Crime and Poverty Haunt Disputed Lands

Life is difficult for the people of Moldova and Transdniester, and confusion over the unofficial border that divides them only adds to the misery.

Crime and Poverty Haunt Disputed Lands

Life is difficult for the people of Moldova and Transdniester, and confusion over the unofficial border that divides them only adds to the misery.

Sergiu Nirca worked hard all year to grow barley for the farmer’s association he runs in Cocieri, some 50 kilometres northeast of the Moldovan capital Chisinau. But when he tried to shift the crop to market, he was penalised by the Russian-speaking troops who police the neighbouring breakaway republic of Transdniester.

“At the end of August, Transdniestrian custom officials confiscated a truck full of barley from me, and they took another one a week later, claiming I was breaking their custom rules,” said Nirca, unshaven and bleary-eyed after weeks of stress. “Now I have been forced to leave my entire crop there.”

The farmer added that well over 200 people in this impoverished part of Moldova have had similar trouble along the porous border with the breakaway republic of Transdniester. Jurisdiction here is blurred and the Moldovan authorities are rarely able to intervene to help those caught in the middle.

The village of Cocieri is one of five settlements situated on the right, western bank of the river Dniester, in an area formally under the jurisdiction of Moldovan authorities, but effectively controlled by the self-proclaimed Transdniestrian Republic. Chisinau’s writ does not run to this area, which is policed by Russian soldiers.

Transdniester, where the majority is of Russian or Ukrainian origin, declared independence from Moldova in 1990 over fears that the central authorities would seek unification with Romania. The breakaway entity was tacitly supported by Russia, which sees the area as its gateway to the Balkans and south-eastern Europe.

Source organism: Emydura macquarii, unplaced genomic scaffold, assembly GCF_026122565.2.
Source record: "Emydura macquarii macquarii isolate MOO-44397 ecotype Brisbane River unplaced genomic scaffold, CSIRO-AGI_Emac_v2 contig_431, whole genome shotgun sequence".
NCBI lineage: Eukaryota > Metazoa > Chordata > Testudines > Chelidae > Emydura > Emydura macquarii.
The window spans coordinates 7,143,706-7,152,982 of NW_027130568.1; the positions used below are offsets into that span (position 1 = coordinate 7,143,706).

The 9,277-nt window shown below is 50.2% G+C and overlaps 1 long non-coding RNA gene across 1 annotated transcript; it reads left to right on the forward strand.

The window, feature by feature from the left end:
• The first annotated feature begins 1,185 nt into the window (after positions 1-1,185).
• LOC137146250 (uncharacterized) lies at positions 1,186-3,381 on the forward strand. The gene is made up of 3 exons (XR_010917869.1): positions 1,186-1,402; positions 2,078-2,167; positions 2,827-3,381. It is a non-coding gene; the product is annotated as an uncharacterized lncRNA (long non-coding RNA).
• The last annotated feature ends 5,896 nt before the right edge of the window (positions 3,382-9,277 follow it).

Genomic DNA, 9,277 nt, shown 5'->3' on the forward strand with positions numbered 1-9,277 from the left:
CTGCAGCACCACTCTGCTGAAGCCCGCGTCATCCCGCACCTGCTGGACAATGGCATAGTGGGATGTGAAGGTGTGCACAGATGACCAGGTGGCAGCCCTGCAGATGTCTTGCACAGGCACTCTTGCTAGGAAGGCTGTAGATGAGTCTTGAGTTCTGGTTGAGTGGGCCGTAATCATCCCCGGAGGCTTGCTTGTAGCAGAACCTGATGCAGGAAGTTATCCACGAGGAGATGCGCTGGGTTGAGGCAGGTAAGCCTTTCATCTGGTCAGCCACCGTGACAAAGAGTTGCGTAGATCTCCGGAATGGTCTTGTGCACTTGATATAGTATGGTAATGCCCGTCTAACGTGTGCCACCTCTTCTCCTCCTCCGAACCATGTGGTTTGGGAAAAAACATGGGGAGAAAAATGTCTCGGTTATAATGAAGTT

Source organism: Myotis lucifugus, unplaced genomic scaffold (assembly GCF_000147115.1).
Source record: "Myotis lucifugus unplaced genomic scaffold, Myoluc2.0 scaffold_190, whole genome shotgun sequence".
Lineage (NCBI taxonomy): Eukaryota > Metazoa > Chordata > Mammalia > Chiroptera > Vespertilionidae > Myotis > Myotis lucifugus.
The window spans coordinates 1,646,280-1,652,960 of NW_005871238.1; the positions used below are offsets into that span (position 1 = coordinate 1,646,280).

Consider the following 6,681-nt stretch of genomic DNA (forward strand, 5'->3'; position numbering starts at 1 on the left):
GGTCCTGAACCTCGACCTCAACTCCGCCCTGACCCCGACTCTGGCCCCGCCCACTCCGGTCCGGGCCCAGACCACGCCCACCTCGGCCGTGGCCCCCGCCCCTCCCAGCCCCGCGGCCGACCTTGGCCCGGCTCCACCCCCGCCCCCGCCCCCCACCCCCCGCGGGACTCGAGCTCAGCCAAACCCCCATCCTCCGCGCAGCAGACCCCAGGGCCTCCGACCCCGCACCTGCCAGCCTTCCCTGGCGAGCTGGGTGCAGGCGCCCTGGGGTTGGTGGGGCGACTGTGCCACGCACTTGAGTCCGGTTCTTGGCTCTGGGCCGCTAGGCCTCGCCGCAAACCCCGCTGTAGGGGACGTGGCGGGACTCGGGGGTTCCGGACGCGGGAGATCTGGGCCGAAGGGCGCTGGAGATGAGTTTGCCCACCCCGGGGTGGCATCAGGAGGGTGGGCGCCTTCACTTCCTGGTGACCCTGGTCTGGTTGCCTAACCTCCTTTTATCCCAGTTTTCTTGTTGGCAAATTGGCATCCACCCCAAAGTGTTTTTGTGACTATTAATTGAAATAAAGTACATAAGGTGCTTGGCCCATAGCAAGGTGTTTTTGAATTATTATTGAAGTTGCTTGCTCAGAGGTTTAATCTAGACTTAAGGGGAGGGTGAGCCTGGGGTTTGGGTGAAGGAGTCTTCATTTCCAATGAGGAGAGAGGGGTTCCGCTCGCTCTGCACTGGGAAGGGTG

The rebel area’s capital Tiraspol has changed little since Soviet times and remains defiantly Russian-leaning. Downtown, a granite statue of Lenin looms over a tank which symbolises Moscow’s victory over Nazi Germany in the Second World War.

The breakaway republic uses its own ruble currency, and the remnants of the old 14th Soviet Army acts as its defence force. The links to Moscow stretch to its president Igor Smirnov, a Russian Federation citizen who has adopted a Soviet style of rule.

As Transdniester has not been recognised by any government, its citizens face difficulties if they want to travel abroad, as their passports are not internationally recognised. As a result, some 90 per cent of the population holds dual citizenship. Tiraspol estimates that 100,000 people use Moldovan passports and 80,000 people travel on Russian passports, while 20,000 rely on Ukrainian papers or documents from other former Soviet states.

Lack of recognition by the international community also means Tiraspol has not been to enter into legitimate business transactions to boost its economy. As a result, the area has become synonymous with black marketeering, corruption and crime.

From 1998, Transdniestrian custom officials – backed by the military – began to demanding arbitrary taxes and even confiscating property from people in some borderline areas like Cocieri that technically lie outside their territory.

“This happens mainly during the autumn season when farmers harvest their crops,” Nirca told IWPR, adding that other villagers have had their gas or water supply cut off, or have been removed from their jobs.